Then there are the acronym etymologies: that “for unlawful carnal knowledge” or “fornication under consent of the king” is the “real meaning” of what is actually a very old Anglo-Saxon word that predated Latin-based words like “fornication.” Or that “golf” means “Gentlemen only; ladies forbidden.” Or that “news” stands for north, east, west, south (my own mother informed me of that one).
So maybe Week 1046 will be one of those weeks whose entries get passed around the Internet as True Facts. One can only hope.
I wrote a tribute to Chris Doyle in this column 12 weeks ago, when he became the second Loser to pass the 1,500-ink mark. And now Chris has finally nudged the nearly dormant Russell Beland off his well-worn perch to be the highest-scoring Loser of all time. And by winning the contest this week!
I call up Elden Carnahan’s comprehensive Loser Stats every week when I’m writing about the week’s winners and runners-up, but I don’t tend to notice people’s rankings on the various lists; I don’t even want to be very conscious of the competition going on or Loser of the Year, Rookie of the Year, etc.
But that’s emphatically not the case with the Loser Obsessives, such as Jeff Contompasis, who posted on the Style Invitational Devotees page on Sunday: “Are we close to a big change atop the all-time Loserboard within the next week or two?”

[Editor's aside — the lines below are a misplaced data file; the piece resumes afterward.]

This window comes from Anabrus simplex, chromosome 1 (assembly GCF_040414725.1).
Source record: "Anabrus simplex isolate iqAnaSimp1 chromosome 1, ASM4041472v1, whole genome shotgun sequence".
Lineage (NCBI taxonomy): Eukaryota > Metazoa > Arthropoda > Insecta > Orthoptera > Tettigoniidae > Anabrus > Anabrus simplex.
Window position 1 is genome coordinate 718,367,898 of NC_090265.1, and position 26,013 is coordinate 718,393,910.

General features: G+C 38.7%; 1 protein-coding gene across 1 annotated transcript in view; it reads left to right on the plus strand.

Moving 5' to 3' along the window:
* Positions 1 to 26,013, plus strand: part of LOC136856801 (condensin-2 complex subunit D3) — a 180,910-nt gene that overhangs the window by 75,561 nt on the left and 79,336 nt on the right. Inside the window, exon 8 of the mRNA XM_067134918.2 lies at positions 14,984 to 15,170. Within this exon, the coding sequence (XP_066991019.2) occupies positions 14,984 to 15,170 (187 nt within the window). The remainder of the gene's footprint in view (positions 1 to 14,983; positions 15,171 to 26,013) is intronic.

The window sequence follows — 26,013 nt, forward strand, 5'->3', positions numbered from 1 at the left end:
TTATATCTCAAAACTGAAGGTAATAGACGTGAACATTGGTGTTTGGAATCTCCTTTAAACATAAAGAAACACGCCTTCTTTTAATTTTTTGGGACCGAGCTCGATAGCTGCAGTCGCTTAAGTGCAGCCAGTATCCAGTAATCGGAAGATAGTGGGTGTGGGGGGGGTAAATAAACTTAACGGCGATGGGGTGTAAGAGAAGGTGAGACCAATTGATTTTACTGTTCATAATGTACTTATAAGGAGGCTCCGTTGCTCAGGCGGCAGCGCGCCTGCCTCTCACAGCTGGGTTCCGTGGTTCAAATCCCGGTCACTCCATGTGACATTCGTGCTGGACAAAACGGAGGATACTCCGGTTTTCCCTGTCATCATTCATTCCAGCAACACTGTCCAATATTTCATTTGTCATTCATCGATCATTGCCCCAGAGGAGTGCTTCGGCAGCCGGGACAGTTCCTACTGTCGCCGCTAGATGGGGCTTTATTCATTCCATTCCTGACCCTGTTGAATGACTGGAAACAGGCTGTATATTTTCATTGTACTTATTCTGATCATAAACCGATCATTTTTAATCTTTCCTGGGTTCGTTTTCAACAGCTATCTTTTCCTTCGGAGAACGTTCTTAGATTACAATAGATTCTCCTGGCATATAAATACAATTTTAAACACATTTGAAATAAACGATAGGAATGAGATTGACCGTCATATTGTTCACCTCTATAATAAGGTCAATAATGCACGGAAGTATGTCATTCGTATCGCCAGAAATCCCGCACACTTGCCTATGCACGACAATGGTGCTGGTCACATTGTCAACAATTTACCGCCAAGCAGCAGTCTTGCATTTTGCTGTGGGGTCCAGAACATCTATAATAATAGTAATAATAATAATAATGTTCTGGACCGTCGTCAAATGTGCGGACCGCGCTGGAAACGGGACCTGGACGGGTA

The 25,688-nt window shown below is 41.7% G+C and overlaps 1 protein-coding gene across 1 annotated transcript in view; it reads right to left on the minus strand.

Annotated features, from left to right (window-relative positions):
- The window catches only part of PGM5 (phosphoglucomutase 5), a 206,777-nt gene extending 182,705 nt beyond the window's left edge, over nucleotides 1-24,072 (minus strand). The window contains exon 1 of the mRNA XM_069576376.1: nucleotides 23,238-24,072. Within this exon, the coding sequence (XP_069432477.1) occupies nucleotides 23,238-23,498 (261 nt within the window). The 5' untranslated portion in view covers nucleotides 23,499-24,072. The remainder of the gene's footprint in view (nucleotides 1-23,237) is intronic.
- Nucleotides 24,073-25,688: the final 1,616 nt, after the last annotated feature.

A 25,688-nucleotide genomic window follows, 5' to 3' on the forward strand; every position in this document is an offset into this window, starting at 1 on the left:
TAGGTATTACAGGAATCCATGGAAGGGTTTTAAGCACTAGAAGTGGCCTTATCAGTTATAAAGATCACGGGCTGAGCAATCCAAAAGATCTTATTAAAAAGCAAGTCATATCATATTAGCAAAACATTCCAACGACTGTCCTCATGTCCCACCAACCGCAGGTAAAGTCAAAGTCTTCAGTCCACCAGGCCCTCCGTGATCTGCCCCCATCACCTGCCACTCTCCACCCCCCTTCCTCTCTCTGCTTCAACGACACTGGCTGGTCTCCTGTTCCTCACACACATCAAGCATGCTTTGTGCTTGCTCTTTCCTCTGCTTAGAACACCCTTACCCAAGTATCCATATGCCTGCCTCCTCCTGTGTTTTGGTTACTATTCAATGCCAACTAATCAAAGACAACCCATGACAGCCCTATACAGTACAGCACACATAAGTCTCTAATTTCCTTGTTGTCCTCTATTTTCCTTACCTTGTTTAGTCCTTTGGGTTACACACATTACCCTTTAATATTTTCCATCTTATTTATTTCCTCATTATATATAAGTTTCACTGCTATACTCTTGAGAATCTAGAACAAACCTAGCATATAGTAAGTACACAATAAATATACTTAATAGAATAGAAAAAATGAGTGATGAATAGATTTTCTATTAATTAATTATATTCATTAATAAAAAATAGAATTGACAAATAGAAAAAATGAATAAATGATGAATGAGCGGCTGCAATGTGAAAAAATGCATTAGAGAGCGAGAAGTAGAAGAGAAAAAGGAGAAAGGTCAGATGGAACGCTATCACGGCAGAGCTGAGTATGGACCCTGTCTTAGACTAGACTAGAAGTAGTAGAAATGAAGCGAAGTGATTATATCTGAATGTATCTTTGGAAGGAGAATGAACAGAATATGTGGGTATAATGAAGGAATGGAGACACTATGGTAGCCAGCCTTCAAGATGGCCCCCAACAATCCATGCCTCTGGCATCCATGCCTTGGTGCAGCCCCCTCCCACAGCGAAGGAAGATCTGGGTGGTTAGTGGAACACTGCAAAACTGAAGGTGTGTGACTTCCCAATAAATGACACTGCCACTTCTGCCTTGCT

At that point, I hadn’t yet checked to see who’d written the inking entries for the Week 1042 neologism contest; I wouldn’t match up the entries and names until the next evening. And I was delighted — if not surprised — that Chris would both win the Inkin’ Memorial and, with his honorable mention, take over the No. 1 spot that Russell had occupied, we’re pretty sure nonstop, since he displaced Chuck Smith in Week 540 — 9 1/2 years ago — with his 639th ink. Russell had been in first place by hundreds of entries for years, and I think that we both had the feeling that the Invite wouldn’t last long enough for that status ever to change.